The Court of Appeal has rejected the latest challenges to Government plans to pursue the HS2 national high-speed rail project, which is to link London with the West Midlands, the North West and Yorkshire.
Fifteen councils and many other objectors, including residents' associations along the route, had asked the appeal judges to order further assessment of the project.
The judges dismissed all grounds of challenge but gave the go-ahead for a final appeal to the Supreme Court, the highest court in the country.
A High Court judge has ruled in favour of campaigners challenging the Government's handling of HS2, the high speed rail route through the Midlands.
Although he rejected all but one of five legal challenges, Mr. Justice Ouseley said the Government's consultation process was unlawful.
HS2 Ltd argue the high-speed rail will boost the economy:
"This project is vital for the economy and for our country going forward. We need the capacity , we need to improve the connectivity between our major cities. The judgement today gives us the green light to press on with the project and deliver that for our major cities."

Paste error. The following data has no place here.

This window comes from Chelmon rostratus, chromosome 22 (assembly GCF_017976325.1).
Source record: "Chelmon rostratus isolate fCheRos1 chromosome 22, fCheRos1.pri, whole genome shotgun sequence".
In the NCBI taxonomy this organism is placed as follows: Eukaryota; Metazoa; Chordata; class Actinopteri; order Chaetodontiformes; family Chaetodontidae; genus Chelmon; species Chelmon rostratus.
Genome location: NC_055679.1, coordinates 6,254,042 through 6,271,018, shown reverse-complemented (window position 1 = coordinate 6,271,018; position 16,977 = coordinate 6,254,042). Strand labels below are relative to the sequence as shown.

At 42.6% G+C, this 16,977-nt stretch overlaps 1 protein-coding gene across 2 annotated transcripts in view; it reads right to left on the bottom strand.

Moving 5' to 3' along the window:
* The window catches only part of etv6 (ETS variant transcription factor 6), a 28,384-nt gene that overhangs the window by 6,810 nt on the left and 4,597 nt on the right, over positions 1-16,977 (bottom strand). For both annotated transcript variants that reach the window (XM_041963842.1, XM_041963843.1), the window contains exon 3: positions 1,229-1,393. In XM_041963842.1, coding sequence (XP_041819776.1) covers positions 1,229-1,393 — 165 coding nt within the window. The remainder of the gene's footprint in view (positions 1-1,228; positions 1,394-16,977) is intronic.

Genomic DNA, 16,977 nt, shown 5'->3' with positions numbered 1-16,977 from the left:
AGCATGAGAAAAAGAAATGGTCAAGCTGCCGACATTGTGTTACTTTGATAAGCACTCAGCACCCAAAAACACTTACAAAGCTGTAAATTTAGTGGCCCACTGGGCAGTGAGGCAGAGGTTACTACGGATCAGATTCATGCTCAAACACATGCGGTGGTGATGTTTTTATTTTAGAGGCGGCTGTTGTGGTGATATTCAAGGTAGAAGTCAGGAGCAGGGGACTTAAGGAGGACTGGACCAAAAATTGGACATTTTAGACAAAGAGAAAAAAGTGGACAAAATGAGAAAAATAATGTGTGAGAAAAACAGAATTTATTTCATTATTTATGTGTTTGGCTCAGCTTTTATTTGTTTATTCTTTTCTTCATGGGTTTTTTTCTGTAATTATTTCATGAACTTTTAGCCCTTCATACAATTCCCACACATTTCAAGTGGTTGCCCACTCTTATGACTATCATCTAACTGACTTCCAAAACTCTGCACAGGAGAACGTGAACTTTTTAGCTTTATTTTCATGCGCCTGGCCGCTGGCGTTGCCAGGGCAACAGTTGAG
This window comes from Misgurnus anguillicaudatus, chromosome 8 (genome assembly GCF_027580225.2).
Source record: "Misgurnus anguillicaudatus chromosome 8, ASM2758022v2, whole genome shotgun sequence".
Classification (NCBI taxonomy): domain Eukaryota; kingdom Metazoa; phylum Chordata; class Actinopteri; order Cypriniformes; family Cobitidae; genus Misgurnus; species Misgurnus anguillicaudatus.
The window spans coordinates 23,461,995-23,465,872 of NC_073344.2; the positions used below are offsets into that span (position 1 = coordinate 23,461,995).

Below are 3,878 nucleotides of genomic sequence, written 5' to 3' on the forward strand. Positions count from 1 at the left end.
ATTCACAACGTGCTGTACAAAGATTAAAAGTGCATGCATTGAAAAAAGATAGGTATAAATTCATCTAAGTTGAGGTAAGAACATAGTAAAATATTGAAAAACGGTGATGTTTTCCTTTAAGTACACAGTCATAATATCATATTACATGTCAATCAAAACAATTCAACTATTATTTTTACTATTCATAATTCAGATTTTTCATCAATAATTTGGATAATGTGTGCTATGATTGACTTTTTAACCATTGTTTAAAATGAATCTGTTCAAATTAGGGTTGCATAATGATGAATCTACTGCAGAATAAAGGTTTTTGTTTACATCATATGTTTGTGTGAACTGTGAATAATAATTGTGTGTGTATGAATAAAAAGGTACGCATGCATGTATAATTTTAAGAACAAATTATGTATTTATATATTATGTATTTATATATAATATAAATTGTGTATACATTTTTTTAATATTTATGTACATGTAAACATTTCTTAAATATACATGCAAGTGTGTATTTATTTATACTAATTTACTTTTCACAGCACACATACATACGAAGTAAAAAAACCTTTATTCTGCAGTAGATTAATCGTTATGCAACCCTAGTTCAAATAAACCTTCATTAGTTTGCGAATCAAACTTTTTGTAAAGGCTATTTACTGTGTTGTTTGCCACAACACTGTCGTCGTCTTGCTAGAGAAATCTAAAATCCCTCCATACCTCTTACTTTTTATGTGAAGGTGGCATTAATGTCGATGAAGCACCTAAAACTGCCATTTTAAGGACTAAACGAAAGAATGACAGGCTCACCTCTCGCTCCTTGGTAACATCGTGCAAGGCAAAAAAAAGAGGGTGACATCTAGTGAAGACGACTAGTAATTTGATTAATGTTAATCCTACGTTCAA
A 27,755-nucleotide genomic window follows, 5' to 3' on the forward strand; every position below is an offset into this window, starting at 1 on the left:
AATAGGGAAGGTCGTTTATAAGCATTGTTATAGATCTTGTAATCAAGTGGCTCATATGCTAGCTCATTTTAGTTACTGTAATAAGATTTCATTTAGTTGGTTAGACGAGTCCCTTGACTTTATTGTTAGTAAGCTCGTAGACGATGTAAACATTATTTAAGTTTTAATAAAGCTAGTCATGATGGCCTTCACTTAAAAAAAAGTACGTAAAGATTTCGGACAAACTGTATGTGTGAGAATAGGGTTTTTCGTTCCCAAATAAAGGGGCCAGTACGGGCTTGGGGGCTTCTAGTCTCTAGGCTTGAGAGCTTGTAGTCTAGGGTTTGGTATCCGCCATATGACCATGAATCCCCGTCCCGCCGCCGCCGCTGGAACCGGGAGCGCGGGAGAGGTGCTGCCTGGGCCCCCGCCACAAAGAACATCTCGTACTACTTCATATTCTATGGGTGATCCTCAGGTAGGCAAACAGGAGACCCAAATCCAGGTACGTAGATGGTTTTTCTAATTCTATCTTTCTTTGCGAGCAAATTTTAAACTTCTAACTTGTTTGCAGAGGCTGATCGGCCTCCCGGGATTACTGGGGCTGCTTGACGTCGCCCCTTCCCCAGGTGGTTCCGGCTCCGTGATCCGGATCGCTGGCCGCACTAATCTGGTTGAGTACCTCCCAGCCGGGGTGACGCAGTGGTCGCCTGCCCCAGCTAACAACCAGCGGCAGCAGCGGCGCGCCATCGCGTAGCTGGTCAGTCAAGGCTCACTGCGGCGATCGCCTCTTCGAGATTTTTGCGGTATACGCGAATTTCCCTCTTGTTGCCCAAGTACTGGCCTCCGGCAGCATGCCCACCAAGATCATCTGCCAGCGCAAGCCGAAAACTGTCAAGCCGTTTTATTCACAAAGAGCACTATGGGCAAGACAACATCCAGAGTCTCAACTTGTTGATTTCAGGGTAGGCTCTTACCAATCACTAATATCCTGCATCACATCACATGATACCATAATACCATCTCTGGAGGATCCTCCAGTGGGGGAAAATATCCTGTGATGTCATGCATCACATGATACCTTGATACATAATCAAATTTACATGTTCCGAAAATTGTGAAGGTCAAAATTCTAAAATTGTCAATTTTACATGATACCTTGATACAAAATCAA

The Government hailed the court's decision on the cases it won as a "landmark victory" and said the loss on the compensation case would "not affect the HS2 construction timetable in any way".
Rail Minister Simon Burns said: "This is a major landmark victory for HS2 and the future of Britain. The judge has categorically given the green light for the Government to press ahead without delay in building a high-speed railway from London to Birmingham, Manchester and Leeds."
The Government's HS2 high-speed rail scheme suffered a setback today when the High Court ruled that the consultation process for compensating those affected by the multibillion-pound project "was so unfair as to be unlawful".
The decision was a victory for the High Speed 2 Action Alliance (HS2AA), consisting of more than 70 affiliated action groups and residents' associations.
The HS2AA case on consultation was one of five separate cases brought to block the controversial scheme in its current form. It was the only case to succeed.
Mr Justice Ouseley, sitting at London's High Court, is now hearing submissions from lawyers on the appropriate remedy.
The first phase of HS2 would see a high-speed line running from London to Birmingham. A second phase extends the line to Leeds and Manchester to create what will become known as "the Y network".
The project is designed to cut journey times, ease overcrowding and boost regional business.